Astute readers will have noted the "Heroic Journey" section. This is one of the elements of Savage Rifts I'm most excited about. Not only do you get some instant baked-in background ("Siege on Tolkeen"--interesting!) but you also get a suite of randomly-determined equipment and other goodies that have a real mechanical effect on your character. I can't wait to pore over all the tables and write some additional entries of my own.

All in all, a most satisfying treatment of one of my favorite classes!

[Con Report] Chupacabracon III

Okay. After driving 22 hours and 1,400 miles over a 72-hour period, I have returned from Austin's own Chupacabracon and am here to provide the gory details.

(Actually, the con was thankfully quite gore-free, being instead filled with lots of gaming and talk of gaming and more gaming.)

This was only the second gaming con I've ever attended (Gen Con 2015 being my first) and was my first "regional" con. The scale proved quite the contrast to Gen Con's monolithic excess. For one thing, I was actually able to stay on site at the con, a trip from the convention hall to my room taking, at most, five minutes. What a concept! I was able to easily drop in on games and seminars alike. Hell, even the Celebrity Game Professionals in attendance dropped in on things; Ken Hite showed up in the audience at one panel to just hang out and occasionally heckle the folks at the front of the room. This was the same panel that John Wick, wandering past the open door to the room, decided to "crash" (his words) as a panel member while he finished up a plate of grits and bacon.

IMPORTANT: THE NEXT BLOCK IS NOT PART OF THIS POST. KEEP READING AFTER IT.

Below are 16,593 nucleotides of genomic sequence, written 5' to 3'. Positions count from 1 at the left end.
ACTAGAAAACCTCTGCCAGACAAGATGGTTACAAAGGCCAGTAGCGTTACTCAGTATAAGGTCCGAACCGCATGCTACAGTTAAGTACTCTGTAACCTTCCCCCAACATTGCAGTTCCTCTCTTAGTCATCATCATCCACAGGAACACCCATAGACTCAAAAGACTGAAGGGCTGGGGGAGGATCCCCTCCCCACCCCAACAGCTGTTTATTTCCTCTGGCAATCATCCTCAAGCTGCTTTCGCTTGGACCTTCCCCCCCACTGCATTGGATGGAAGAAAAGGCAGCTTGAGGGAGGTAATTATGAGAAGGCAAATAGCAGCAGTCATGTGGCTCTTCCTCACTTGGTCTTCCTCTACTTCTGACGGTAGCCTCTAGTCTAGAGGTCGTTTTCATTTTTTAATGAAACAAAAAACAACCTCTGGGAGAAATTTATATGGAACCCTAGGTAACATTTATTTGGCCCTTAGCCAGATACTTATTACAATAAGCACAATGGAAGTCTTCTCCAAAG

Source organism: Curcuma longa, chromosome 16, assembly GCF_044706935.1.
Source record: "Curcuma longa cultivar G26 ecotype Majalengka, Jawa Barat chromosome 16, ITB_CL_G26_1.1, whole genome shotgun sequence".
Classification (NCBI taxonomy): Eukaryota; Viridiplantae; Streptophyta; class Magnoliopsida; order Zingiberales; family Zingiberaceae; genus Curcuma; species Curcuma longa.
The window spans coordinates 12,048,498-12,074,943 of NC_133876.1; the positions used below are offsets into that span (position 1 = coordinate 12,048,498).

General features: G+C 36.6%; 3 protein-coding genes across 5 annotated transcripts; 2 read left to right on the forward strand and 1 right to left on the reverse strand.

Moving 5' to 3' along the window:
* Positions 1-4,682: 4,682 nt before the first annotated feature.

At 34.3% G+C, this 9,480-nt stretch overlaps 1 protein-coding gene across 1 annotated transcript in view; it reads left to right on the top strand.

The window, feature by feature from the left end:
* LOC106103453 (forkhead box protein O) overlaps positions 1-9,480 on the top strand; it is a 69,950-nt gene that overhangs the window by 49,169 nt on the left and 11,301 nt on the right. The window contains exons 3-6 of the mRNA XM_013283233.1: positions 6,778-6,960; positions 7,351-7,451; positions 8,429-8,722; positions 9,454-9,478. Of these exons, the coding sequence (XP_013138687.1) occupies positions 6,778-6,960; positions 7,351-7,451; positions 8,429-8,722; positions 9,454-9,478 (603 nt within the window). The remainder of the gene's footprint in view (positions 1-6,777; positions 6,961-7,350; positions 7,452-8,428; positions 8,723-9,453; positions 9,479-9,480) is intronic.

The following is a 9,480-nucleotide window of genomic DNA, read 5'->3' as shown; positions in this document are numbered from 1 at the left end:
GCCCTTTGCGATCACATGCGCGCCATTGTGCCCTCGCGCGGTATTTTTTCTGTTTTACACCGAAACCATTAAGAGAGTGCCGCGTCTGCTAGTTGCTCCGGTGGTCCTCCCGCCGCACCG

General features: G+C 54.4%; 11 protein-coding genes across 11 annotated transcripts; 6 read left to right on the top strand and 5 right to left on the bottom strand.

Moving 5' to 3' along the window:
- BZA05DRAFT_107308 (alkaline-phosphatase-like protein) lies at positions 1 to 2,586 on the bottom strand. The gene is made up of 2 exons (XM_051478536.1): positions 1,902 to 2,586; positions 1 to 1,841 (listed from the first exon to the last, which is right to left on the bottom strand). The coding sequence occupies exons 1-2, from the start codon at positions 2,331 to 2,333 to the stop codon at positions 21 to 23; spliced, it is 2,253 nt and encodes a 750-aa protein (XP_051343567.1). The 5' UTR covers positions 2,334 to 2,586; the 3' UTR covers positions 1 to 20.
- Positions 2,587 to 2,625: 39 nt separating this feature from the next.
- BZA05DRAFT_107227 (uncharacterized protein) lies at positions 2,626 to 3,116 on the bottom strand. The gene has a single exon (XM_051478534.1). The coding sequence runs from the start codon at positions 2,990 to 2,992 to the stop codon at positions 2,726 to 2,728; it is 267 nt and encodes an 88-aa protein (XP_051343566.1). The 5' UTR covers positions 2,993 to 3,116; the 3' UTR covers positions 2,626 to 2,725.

If this implies a certain level of loose accessibility, then you are picking up what I'm putting down. I had brief but productive conversations with Mr. Wick himself, Shane Ivey of Arc Dream Publishing, Jodi Black of Pinnacle Entertainment Group, and Sean Patrick Fannon, late of the Savage Rifts project/behemoth.

The panels, too, were more like upper-division college seminars, with audience numbers being only slightly greater than the number of panelists! There was a nice level of back-and-forth interaction with the audience, and a very loose and open approach to running the seminars. I think my favorite was the "Inclusivity and Diversity" panel, which was thoughtfully moderated by Kevin G. Nunn; the only frustrating element there was the fact that, at only an hour in length, there was really only enough time to merely touch on the changing face of the gaming hobby and bring up some important talking points to take home and muse about.

The highlight of the con for me, though, was finally getting to participate in some actual convention gaming. I sat in on two games, neither of which I knew I was playing in until about 10 minutes before they started.

The first--and boy, what a baptism of fire to the world of con gaming!--was a Savage Rifts game run for me and eight other folks by Sean Patrick Fannon himself. Not only that, but that particular game was filmed by a professional camera crew, presumably for editing and release to the masses of Kickstarter backers!

So yes, I've finally gotten a chance to find out directly how this whole Savage Rifts thing is coming together, and I have to say: believe the hype. This was the most fun I've had playing in the Rifts universe in more than 20 years, and the game very much felt like Rifts while still running like Savage Worlds. Fannon and company keyed in on the secret behind the setting: that it's basically post-post-apocalyptic superheroes, and our nine-person team really had that "superhero team-up" vibe going on, with various powers and abilities nicely complimenting each other.